via The Brief
They feel that there is controversy. Yes, young briefers, last Friday (8) we gave thumbs up to social networks for having banned Donald Trump from the platforms. Now, we come here in humility to say that we were wrong in addressing such a complex subject in a shallow way. Chancel The BRIEFINIANA was not the right place for this. From then on, given the dimension of the theme, we studied what happened a lot and talked to specialists in the legal area to better understand the issue.
But, before embarking on the discussion, a small brief for those who were in the world of the moon. Last week, Twitter banned the U.S. president from the microblog forever and ever, claiming that Trump tweets that questioned the legitimacy of the elections were mobilizing groups to demonstrate violently.
In the same vein, Uncle Mark suspended the president’s accounts on Facebook and Instagram, with no expected date for a return. Twitch and Snapchat have also disabled Trump’s account, while Reddit, TikTok and Pinterest have placed restrictions on their supporters. In addition to social media, over the past few days, even Apple, Google and Amazon have come out and removed the Parler platform from their app stores and data centers, an alternative to the most popular networks and which is dominated by Trump players.
Donald Trump / Facebook Source: Facebook
My house, my rules
With Trump’s digital death, the web was flooded with opinions on the subject. And many, but many questions came up with this story. After all, is banning Donald Trump censorship? What is the limit of performance of social networks? And what is the role of these companies? The answers are not easy and much less objective, but they make us think and mainly help us to understand that no answer is 100% correct.
Platforms are private companies that create their own membership terms. It is the famous love them or leave them. If you agree to the terms and do not violate any of them, you can freely use the tools. But if you don’t agree and / or break some of the imposed rules, it’s over. They can cut you, just like they did with POTUS. The problem, according to Judge Olga Vishnevsky Fortes, is that some of the terms of the platforms have great loads of subjectivity and end up being submitted under an ideological prism.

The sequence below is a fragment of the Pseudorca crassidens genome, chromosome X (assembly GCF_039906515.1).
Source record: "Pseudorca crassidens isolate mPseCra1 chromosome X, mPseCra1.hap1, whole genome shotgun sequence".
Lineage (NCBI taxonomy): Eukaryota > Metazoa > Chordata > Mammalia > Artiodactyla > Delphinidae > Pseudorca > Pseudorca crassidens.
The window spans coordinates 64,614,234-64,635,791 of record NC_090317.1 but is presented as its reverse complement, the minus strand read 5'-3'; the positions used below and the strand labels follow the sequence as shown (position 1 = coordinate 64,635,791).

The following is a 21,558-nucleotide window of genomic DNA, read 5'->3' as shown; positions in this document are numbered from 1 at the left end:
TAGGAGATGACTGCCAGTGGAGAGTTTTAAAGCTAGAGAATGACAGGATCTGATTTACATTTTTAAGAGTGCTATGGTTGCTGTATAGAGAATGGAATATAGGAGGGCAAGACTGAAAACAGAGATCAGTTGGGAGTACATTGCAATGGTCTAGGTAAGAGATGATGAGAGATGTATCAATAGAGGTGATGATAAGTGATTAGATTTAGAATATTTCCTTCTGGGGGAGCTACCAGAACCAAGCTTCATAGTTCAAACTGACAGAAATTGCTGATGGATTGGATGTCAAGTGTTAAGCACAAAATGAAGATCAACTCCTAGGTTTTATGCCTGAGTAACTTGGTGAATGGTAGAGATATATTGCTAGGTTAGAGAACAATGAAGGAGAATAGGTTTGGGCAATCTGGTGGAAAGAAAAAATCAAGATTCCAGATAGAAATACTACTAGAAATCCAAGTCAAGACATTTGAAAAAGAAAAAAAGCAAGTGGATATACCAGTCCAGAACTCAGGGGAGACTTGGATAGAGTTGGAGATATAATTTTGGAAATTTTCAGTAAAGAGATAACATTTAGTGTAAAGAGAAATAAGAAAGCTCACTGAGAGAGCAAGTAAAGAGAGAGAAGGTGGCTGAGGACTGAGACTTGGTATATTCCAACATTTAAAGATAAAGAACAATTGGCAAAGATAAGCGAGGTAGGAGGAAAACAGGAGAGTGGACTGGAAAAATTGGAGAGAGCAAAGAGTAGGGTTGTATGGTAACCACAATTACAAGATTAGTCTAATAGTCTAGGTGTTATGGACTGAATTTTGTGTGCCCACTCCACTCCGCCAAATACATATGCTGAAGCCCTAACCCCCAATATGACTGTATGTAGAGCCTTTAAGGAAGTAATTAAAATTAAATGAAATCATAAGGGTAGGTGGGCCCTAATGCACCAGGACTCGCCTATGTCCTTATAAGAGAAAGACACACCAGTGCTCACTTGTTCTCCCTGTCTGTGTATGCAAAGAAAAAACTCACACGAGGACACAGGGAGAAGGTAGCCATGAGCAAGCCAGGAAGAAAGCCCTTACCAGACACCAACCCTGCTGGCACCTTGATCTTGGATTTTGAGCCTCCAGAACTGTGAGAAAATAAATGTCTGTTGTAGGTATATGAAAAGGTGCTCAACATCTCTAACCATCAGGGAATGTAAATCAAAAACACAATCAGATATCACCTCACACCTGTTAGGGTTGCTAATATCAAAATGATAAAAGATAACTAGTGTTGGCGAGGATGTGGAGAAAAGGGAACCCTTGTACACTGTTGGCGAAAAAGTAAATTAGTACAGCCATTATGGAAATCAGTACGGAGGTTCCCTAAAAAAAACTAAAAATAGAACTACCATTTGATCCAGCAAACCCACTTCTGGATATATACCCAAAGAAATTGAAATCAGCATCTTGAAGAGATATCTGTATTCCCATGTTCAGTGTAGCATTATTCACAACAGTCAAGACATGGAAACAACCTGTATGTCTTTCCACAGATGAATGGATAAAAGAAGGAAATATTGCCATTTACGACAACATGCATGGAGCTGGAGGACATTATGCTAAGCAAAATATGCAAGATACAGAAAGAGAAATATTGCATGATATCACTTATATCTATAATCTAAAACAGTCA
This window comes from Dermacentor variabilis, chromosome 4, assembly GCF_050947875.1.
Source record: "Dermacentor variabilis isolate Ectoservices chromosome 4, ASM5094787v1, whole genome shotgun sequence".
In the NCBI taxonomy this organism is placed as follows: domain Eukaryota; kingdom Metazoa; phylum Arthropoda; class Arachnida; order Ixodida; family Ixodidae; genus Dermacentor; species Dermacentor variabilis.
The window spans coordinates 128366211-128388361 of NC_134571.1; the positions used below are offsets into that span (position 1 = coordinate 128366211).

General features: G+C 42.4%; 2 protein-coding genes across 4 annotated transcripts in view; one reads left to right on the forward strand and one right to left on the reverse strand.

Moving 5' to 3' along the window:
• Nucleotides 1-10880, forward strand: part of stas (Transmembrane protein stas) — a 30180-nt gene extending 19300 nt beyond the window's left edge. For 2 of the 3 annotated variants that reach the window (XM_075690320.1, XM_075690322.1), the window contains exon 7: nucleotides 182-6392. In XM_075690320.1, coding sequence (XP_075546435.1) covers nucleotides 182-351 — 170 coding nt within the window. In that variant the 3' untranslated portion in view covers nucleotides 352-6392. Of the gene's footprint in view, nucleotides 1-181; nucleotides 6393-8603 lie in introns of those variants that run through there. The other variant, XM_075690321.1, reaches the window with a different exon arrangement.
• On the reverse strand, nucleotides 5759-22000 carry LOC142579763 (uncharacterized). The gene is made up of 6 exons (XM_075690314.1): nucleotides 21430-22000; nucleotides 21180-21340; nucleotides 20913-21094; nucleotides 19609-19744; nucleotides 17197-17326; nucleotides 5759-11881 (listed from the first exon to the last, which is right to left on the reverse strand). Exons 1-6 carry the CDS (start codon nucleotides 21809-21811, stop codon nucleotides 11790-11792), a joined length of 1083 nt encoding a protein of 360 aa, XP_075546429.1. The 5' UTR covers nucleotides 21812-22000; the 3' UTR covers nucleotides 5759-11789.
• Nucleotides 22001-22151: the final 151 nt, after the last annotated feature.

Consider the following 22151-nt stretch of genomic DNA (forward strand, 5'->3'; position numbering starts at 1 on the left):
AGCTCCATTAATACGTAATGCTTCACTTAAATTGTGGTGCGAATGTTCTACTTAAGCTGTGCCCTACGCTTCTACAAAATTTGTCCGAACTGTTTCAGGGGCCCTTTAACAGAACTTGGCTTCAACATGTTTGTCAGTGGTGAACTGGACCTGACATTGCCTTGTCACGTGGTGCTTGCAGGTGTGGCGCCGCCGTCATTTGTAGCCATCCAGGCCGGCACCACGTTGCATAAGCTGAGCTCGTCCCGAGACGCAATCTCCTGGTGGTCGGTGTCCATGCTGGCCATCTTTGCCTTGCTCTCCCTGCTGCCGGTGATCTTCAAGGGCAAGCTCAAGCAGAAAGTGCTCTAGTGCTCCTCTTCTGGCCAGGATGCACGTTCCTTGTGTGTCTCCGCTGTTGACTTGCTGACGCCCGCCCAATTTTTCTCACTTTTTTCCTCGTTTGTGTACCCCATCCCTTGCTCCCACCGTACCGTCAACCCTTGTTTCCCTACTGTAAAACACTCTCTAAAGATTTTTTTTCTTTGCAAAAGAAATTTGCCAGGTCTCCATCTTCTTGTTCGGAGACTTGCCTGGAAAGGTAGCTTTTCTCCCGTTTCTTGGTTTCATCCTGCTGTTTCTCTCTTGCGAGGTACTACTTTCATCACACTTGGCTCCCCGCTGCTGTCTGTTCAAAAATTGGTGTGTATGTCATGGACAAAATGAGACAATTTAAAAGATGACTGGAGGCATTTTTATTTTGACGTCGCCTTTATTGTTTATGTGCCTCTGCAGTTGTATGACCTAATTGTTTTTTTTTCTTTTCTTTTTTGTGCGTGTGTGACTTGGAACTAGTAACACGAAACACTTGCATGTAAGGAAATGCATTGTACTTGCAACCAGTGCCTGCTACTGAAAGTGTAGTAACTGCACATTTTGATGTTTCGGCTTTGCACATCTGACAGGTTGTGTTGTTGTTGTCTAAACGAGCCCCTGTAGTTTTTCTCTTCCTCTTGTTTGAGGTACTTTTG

With nudity, for example, it is easier for Twitter or Face to determine who violated the posting rules, but in Trump’s case it is not. After all, what Jack Dorsey considers inciting violence may not be considered by others. In the same vein, the spread of disinformation is extremely difficult to conceptualize. In this sense, users of social media are at the mercy of the interpretation of their owners.
It is worth remembering that, according to Section 230 of the American Telecommunications Law of 1996, people or companies that limit themselves to transmit third party content on the internet cannot be held legally responsible for what is published there. There are exceptions, of course: social media cannot use this law to shy away from deleting content that constitutes a crime or that violates intellectual property. And no one will accuse aggression of freedom of expression when a social media ban, for example, publications that are racist or contain child pornography.
Rules and more rules
The fact is that the constitution guarantees freedom of expression and prohibits censorship. Despite being a fundamental principle, freedom of expression is not unlimited. The limit, according to the judge, each branch of law will say which it is.
“We are subject to the Constitution, civil laws, penal laws and, in the case of people with public positions, administrative laws. Apart from the rules of the social networks themselves. However, these rules, because they have a high level of subjectivity, could not stay the exclusive responsibility of its owners “, comments the magistrate.